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- 1 2018-12-07T16:25:10-08:00 Jan Hamara dbb9b4e12a0a9cd10529d07c16b0755ad03ddfed Gallery | The Dissolution of Czechoslovakia Jan Hamara 25 This gallery brings together all historical images, that are connected in some way to the dissolution or history of the Czechoslovakia structured_gallery 2018-12-11T16:15:37-08:00 Jan Hamara dbb9b4e12a0a9cd10529d07c16b0755ad03ddfed
- 1 media/VelvetRevolutionWP-1024x512.jpg 2018-12-06T15:26:18-08:00 Jan Hamara dbb9b4e12a0a9cd10529d07c16b0755ad03ddfed Former flag of Czechoslovakia and current flag of the Czech Republic. Jan Hamara 10 This annotation talks about the flag of former Czechoslovakia. image_header 2018-12-06T16:23:10-08:00 Jan Hamara dbb9b4e12a0a9cd10529d07c16b0755ad03ddfed
- 1 media/image-13.jpg 2018-12-07T14:52:28-08:00 Jan Hamara dbb9b4e12a0a9cd10529d07c16b0755ad03ddfed Warsaw Pact Invasion of Czechoslovakia Jan Hamara 9 The Warsaw Pact invasion of Czechoslovakia, officially known as Operation Danube, was a joint invasion of Czechoslovakia by five Warsaw Pact countries – the Soviet Union, Poland, Bulgaria, East Germany and Hungary – on the night of 20–21 August 1968 image_header 2018-12-09T15:10:17-08:00 08/20/1968 - 08/21/1968 Summer 1968 Jan Hamara dbb9b4e12a0a9cd10529d07c16b0755ad03ddfed
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The Prague Spring (1968)
The Prague Spring reforms were a strong attempt by Dubček to grant additional rights to the citizens of Czechoslovakia in an act of partial decentralization of the economy and democratization. The freedoms granted included a loosening of restrictions on the media, speech and travel.
The Prague Spring (Czech: Pražské jaro, Slovak: Pražská jar) was a period of political liberalization in Czechoslovakia during the era of its domination by the Soviet Union after World War II. It began on 5 January 1968, when reformist Alexander Dubček was elected First Secretary of the Communist Party of Czechoslovakia (KSČ), and continued until 21 August when the Soviet Union and other members of the Warsaw Pact invaded the country to halt the reforms.
Dubček carried the reform movement a step further in the direction of liberalism. After Novotný's fall, censorship was lifted. The press, radio, and television were mobilized for reformist propaganda purposes. The movement to democratize socialism in Czechoslovakia, formerly confined largely to the party intelligentsia, acquired a new, popular dynamism in the spring of 1968 (the "Prague Spring"). Radical elements found expression; anti-Soviet polemics appeared in the press; the Social Democratsbegan to form a separate party; and new unaffiliated political clubs were created.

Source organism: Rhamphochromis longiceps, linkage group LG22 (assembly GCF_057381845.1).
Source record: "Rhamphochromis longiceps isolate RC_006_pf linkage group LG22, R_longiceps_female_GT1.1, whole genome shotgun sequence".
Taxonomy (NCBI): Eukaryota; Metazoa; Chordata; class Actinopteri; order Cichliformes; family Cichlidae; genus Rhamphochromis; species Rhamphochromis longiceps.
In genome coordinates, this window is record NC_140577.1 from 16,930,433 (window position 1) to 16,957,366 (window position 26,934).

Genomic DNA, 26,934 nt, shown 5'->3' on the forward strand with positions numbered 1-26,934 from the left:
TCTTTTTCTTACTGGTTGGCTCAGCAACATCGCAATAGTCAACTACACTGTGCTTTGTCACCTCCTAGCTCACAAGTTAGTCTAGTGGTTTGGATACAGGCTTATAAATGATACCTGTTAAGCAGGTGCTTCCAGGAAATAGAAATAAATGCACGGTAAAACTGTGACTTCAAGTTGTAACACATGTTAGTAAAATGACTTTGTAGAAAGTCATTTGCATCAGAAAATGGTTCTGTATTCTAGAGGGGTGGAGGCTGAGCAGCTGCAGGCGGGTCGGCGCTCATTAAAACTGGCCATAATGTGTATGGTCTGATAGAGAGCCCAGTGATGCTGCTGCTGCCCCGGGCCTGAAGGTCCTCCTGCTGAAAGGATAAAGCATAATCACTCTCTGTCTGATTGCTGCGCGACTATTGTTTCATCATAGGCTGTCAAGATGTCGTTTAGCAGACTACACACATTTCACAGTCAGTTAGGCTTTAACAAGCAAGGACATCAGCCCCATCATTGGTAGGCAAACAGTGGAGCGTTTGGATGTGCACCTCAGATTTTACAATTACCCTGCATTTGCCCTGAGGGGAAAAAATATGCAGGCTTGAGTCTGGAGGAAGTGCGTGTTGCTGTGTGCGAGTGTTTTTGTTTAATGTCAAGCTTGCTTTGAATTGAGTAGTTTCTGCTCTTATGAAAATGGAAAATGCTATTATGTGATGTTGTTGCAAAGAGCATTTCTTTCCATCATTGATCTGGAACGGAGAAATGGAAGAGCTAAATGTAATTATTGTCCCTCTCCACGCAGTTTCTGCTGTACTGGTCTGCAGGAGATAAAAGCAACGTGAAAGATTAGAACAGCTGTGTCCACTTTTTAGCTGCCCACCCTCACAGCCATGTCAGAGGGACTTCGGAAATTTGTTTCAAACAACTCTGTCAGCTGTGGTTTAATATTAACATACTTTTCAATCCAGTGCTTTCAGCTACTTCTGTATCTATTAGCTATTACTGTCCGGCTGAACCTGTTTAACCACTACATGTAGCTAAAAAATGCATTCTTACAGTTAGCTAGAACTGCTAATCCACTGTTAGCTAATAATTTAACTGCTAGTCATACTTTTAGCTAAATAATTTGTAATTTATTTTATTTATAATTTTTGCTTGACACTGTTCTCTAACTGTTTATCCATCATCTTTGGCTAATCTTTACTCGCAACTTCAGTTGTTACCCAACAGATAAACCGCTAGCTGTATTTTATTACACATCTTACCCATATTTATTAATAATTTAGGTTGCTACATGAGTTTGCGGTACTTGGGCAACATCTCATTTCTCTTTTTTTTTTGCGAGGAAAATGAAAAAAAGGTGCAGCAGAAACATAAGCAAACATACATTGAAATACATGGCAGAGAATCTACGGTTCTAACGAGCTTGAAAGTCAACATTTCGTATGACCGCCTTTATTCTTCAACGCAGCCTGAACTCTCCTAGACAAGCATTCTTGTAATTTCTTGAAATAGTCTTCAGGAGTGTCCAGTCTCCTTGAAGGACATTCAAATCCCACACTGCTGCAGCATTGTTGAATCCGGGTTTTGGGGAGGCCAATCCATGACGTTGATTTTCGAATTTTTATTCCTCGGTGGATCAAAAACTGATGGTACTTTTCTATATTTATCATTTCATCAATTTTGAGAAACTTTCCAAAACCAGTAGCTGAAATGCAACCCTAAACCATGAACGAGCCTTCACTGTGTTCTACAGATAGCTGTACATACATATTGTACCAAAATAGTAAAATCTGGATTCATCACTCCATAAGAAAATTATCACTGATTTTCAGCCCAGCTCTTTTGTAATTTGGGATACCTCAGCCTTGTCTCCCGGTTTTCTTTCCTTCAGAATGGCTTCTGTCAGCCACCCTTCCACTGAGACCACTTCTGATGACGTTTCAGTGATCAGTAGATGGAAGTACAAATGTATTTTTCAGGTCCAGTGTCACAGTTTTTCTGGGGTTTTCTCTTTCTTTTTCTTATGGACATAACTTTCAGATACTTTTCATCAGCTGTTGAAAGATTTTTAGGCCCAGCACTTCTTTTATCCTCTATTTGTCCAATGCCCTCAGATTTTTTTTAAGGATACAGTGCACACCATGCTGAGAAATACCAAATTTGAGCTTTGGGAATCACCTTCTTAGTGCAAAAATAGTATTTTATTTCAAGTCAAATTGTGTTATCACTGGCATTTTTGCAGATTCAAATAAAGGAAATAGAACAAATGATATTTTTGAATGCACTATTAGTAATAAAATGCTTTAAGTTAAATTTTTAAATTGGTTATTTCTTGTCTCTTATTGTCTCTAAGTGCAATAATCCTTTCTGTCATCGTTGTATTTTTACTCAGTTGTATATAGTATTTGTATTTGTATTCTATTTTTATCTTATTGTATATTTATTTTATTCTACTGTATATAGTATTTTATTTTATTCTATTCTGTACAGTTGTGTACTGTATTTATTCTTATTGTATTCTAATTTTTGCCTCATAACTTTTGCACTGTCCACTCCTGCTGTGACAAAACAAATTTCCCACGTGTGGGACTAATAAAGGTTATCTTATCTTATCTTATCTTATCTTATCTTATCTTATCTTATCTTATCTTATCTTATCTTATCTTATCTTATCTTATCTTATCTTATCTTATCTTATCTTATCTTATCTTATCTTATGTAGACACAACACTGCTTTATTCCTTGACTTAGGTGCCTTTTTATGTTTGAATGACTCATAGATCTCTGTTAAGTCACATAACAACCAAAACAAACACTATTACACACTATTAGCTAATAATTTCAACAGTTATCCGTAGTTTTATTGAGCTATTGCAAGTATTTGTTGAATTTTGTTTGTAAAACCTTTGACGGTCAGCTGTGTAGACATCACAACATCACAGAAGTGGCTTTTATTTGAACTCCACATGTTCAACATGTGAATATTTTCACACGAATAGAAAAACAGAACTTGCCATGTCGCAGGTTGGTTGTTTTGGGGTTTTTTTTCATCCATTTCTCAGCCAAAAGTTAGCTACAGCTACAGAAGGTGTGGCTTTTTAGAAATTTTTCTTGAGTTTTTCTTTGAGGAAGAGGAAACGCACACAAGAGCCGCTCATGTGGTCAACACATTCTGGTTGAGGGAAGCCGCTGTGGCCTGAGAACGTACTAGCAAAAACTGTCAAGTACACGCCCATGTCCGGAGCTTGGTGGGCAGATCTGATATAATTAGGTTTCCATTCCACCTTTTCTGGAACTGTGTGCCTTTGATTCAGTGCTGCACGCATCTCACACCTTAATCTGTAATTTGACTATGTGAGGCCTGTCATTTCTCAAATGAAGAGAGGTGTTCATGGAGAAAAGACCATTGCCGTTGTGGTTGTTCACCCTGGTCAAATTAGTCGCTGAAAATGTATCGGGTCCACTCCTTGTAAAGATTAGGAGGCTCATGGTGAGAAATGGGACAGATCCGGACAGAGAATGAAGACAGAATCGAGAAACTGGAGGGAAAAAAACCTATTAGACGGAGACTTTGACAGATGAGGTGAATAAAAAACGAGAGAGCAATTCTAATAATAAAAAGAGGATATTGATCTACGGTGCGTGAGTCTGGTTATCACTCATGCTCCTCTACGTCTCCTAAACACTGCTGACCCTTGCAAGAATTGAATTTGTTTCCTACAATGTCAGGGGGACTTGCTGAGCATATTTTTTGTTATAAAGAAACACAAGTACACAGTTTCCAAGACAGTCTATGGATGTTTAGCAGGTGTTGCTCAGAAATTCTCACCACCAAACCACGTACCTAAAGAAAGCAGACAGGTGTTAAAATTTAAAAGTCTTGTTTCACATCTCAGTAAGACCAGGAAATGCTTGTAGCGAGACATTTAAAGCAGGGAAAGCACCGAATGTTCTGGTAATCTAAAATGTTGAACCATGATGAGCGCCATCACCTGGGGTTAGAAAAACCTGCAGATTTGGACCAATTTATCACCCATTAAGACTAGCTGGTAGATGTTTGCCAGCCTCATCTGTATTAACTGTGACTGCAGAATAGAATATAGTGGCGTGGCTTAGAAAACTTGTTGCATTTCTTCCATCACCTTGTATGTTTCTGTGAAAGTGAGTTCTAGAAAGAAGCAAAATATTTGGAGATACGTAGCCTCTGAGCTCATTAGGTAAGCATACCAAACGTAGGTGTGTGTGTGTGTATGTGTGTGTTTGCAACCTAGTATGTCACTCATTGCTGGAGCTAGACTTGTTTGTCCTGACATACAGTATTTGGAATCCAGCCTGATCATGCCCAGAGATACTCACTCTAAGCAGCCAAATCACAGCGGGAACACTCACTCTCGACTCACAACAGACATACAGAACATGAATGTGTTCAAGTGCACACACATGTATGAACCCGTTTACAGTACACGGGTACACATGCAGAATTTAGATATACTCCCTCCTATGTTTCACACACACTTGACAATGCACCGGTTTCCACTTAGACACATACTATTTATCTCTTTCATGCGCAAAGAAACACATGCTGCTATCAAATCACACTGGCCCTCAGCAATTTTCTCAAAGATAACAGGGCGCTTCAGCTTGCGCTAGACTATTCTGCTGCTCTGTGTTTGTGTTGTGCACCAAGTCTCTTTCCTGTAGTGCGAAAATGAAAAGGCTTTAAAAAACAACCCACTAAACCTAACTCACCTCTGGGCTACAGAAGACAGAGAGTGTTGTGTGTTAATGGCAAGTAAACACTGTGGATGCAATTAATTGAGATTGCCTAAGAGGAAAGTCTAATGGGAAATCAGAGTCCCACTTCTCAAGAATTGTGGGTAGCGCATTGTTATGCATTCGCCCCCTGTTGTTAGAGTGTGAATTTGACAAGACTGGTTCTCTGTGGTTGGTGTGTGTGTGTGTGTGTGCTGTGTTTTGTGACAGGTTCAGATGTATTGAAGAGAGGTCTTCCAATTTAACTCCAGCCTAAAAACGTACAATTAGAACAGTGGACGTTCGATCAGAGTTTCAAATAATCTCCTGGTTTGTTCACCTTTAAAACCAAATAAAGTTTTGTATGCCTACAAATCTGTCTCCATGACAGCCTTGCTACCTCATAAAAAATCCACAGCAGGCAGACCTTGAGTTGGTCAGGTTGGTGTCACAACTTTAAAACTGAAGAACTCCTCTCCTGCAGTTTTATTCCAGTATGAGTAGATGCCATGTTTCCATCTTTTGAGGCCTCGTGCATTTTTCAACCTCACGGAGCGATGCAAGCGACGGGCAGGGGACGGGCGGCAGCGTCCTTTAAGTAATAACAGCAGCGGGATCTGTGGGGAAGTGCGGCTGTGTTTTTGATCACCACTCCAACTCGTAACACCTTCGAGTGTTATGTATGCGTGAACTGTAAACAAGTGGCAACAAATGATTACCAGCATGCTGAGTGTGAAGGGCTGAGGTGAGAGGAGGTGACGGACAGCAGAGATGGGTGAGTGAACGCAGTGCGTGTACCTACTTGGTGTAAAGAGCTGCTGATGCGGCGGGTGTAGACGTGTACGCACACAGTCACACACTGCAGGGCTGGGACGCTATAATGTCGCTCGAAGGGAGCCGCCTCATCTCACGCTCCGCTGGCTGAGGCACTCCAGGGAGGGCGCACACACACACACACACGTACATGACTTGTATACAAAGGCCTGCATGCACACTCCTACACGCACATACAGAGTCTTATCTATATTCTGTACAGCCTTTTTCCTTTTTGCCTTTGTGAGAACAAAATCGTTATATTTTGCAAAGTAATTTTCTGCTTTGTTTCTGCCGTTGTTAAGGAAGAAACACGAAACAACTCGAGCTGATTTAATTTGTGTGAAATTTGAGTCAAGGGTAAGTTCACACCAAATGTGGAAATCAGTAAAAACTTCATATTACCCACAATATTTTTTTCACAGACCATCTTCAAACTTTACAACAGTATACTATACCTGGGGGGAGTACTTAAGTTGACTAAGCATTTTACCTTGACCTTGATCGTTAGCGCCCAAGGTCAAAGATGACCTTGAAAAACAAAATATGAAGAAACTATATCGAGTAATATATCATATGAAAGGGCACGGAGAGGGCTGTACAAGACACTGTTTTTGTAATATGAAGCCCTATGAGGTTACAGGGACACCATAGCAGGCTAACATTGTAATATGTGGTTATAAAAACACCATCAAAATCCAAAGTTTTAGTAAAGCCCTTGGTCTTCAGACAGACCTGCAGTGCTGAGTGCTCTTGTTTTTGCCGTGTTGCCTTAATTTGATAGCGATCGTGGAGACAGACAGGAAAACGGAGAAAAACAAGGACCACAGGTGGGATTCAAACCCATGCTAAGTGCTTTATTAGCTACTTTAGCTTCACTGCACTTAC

Party conservatives urged the implementation of repressive measures, but Dubček counseled moderation and re-emphasized KSČ leadership.
In addition, the Dubček leadership called for politico-military changes in the Soviet-dominated Warsaw Pact and Council for Mutual Economic Assistance. The leadership affirmed its loyalty to socialism and the Warsaw Pact, but also expressed the desire to improve relations with all countries of the world, regardless of their social systems.
A program adopted in April 1968 set guidelines for a modern, humanistic socialist democracy that would guarantee, among other things, freedom of religion, press, assembly, speech, and travel, a program that, in Dubček's words, would give socialism "a human face." After 20 years of little public participation, the population gradually started to take interest in the government, and Dubček became a truly popular national figure. A Polish Warsaw Pact armored unit in Czechoslovakia, 1968.
The internal reforms and foreign policy statements of the Dubček leadership created great concern among some other Warsaw Pact governments. As a result, the troops of the Warsaw Pact countries (except for Romania) mounted a Soviet invasion of Czechoslovakia during the night of 20–21 August 1968. Two-thirds of the KSČ Central Committee opposed the Soviet intervention. Popular opposition was expressed in numerous spontaneous acts of non-violent resistance. In Prague and other cities throughout the republic, Czechs and Slovaks greeted Warsaw Pact soldiers with arguments and reproaches.